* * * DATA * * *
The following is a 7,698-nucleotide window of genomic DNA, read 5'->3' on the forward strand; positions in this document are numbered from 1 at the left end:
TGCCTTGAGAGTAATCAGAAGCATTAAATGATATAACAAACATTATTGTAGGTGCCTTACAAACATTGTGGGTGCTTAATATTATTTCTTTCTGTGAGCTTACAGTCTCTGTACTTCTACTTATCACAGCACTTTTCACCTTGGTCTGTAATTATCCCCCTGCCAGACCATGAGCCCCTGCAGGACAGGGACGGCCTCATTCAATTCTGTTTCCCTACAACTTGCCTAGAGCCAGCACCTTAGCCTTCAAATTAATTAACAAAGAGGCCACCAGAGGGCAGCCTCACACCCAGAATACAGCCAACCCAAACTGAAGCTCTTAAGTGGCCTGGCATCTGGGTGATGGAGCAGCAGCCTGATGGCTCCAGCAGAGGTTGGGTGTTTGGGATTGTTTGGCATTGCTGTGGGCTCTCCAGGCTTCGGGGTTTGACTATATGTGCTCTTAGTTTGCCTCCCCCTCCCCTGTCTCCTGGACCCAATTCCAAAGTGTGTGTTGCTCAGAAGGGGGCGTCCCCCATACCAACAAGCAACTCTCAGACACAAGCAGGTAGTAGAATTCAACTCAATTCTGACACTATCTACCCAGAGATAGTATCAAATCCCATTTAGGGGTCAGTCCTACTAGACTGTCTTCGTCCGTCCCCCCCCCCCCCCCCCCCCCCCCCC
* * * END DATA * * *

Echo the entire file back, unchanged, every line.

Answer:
The following is a 7,698-nucleotide window of genomic DNA, read 5'->3' on the forward strand; positions in this document are numbered from 1 at the left end:
TGCCTTGAGAGTAATCAGAAGCATTAAATGATATAACAAACATTATTGTAGGTGCCTTACAAACATTGTGGGTGCTTAATATTATTTCTTTCTGTGAGCTTACAGTCTCTGTACTTCTACTTATCACAGCACTTTTCACCTTGGTCTGTAATTATCCCCCTGCCAGACCATGAGCCCCTGCAGGACAGGGACGGCCTCATTCAATTCTGTTTCCCTACAACTTGCCTAGAGCCAGCACCTTAGCCTTCAAATTAATTAACAAAGAGGCCACCAGAGGGCAGCCTCACACCCAGAATACAGCCAACCCAAACTGAAGCTCTTAAGTGGCCTGGCATCTGGGTGATGGAGCAGCAGCCTGATGGCTCCAGCAGAGGTTGGGTGTTTGGGATTGTTTGGCATTGCTGTGGGCTCTCCAGGCTTCGGGGTTTGACTATATGTGCTCTTAGTTTGCCTCCCCCTCCCCTGTCTCCTGGACCCAATTCCAAAGTGTGTGTTGCTCAGAAGGGGGCGTCCCCCATACCAACAAGCAACTCTCAGACACAAGCAGGTAGTAGAATTCAACTCAATTCTGACACTATCTACCCAGAGATAGTATCAAATCCCATTTAGGGGTCAGTCCTACTAGACTGTCTTCGTCCGTCCCCCCCCCCCCCCCCCCCCCCCCCC